Council chooses temp city manager
By Caitlin Davis, Senior Staff Writer
Sep 20, 2013, 15:54
Two days following the resignation of City Manager Edwin Daley, City Council appointed a new acting city manager at a special meeting on Thursday night.
Mark A. Haley, the director of the Hopewell Regional Wastewater Treatment Facility, was appointed unanimously by members of council, with Vice Mayor Jasmine Gore and Councilor Roosevelt Edwards absent for the vote. Haley took his place up at the podium on Thursday night to fill the recently vacant seat, and will hold the position for an undetermined amount of time. However, time does not seem to be on Haley’s mind as he steps into his new role in the city of Hopewell.
“It’s an incredible honor,” Haley said before the meeting. “It’s very gratifying that council would have faith in me to help them lead the city.”
For almost 35 years, Haley has lived and worked in the city, raising his family and working at the wastewater plant, where he has held the title of director for 33 years. To him, the request for appointment was an easy answer, as he said he had much to give back to the city.
“I owe this city a lot,” Haley said. “It’s provided me with a good living and a good, steady employment all these years, so this is another opportunity for me to give back to my adopted hometown.”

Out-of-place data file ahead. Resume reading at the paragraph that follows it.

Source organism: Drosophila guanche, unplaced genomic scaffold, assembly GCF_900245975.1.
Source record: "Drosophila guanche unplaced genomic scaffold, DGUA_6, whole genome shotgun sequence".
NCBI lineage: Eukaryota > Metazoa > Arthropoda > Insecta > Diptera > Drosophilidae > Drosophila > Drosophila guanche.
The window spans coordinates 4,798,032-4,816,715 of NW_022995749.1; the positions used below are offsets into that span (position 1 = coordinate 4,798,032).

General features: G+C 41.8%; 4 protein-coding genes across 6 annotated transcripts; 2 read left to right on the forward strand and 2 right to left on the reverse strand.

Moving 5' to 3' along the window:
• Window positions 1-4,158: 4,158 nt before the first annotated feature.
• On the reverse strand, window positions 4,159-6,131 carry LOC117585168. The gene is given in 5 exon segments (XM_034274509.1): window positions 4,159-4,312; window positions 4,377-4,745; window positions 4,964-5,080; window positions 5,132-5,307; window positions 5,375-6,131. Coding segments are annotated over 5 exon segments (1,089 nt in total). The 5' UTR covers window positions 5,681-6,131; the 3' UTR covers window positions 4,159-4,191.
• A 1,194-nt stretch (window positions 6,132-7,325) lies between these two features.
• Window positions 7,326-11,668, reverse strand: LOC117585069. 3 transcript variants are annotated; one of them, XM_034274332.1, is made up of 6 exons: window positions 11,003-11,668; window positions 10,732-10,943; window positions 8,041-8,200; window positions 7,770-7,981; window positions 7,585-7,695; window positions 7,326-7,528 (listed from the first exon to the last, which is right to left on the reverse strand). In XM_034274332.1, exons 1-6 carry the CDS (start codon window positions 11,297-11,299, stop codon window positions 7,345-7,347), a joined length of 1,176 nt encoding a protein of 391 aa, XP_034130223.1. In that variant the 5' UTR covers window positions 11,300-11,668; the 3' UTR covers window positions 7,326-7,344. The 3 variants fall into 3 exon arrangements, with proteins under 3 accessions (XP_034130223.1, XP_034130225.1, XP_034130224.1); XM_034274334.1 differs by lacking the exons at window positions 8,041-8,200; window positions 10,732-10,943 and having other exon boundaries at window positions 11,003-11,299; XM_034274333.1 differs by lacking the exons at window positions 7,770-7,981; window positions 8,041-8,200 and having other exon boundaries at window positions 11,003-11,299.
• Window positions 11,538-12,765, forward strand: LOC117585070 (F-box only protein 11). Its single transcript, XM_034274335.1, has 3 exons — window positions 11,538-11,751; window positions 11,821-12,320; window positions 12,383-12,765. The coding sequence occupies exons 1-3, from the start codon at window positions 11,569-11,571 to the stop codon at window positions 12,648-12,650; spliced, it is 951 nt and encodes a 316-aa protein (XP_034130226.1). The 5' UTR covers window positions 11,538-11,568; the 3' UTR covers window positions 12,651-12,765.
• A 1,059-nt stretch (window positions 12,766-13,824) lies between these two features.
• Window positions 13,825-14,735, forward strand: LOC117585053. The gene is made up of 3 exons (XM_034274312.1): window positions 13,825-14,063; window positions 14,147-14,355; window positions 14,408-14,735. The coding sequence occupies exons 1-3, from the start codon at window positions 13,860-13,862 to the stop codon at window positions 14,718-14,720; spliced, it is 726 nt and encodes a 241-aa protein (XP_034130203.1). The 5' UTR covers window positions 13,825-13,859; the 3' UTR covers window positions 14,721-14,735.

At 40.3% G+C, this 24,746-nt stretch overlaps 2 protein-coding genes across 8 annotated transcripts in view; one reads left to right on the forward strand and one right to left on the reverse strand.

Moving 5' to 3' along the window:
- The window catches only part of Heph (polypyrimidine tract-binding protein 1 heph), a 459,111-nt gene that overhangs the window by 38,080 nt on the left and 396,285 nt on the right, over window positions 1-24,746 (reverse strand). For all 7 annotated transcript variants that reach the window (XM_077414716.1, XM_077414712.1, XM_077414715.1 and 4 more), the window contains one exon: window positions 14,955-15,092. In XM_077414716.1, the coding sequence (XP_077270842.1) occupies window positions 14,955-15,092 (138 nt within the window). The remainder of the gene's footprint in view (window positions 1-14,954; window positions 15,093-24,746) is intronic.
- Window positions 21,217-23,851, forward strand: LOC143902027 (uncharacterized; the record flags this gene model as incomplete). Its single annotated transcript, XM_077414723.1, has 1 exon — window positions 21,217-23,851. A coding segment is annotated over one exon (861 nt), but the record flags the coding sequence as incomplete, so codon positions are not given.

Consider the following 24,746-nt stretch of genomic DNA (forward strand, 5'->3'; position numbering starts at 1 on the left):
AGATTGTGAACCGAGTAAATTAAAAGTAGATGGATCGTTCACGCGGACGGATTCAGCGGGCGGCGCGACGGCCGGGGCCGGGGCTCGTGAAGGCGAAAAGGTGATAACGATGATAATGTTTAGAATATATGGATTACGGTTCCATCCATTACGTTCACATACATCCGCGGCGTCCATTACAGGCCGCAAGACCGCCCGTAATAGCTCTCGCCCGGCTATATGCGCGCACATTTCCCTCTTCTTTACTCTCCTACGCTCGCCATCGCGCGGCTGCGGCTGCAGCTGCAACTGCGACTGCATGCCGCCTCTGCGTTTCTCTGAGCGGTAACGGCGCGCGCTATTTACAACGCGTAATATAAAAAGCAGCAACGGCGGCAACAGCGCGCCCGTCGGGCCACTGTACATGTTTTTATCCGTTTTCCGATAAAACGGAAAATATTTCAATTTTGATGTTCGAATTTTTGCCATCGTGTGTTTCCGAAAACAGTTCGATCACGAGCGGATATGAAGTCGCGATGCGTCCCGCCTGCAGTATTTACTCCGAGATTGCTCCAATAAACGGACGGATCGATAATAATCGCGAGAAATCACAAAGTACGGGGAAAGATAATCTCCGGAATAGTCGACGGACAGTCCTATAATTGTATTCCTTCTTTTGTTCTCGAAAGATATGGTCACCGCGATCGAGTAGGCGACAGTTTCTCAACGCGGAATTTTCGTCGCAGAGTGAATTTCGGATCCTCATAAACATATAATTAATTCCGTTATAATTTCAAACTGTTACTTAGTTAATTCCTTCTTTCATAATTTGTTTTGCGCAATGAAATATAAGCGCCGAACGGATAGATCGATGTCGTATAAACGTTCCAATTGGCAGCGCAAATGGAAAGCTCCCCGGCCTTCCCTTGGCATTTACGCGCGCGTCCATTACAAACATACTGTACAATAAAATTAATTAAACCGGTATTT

Mayor Mike Bujakowski was pleased with the decision to choose Haley to fill Daley’s shoes until a more permanent replacement can be found. Bujakowski said he is leaving the timetable up to Haley as to how long he will fill the position.
“When we get to the point that Mark is being stretched too thin, we would want to move into this phase in a couple weeks, a week, whatever,” Bujakowski said. “It really depends on Mark and how he feels about all this.”
The day of the meeting, Haley noted that yes, it was going to be a challenge to fill both positions, however he remained confident that the plant will be in good hands while he spends time at City Hall.
“The plant’s in very capable hands down there,” Haley said. “I will go back and forth. ... I know I’ll be working a lot harder but that’s OK.”
The phase that Bujakowski is referring to is the next plan to fill the position until a new city manager is hired. Bujakowski said he, along with other members of council, are looking to an agency that is comprised of retired city managers and county administrators. He said the agency members will come in and fill the position on an interim basis while council continues to search for a replacement.
Though admitting he has never searched for a city manager, Bujakowski is estimating the process to take at least three months.
“Obviously it’s very important that we have due diligence and we move through it as quickly as we can but get it done as expeditiously as possible,” Bujakowski said. “Right now we’re just kind of just putting our hands and our heads around what is happening this minute and getting through this meeting [Thursday] to set Mark up.”
In terms of what council is looking for in a new, permanent city manager, Bujakowski said he, and other members of council, are beginning to define the qualities they are looking for in a replacement.
“We need somebody that is level headed, somebody that is personable,” Bujakowski said. “We need somebody that thinks well, thinks outside of the box, is a natural leader. We need good communication skills out of the city manager. It is the things you would look for in any leader is what you’ve got to have in a city manager.”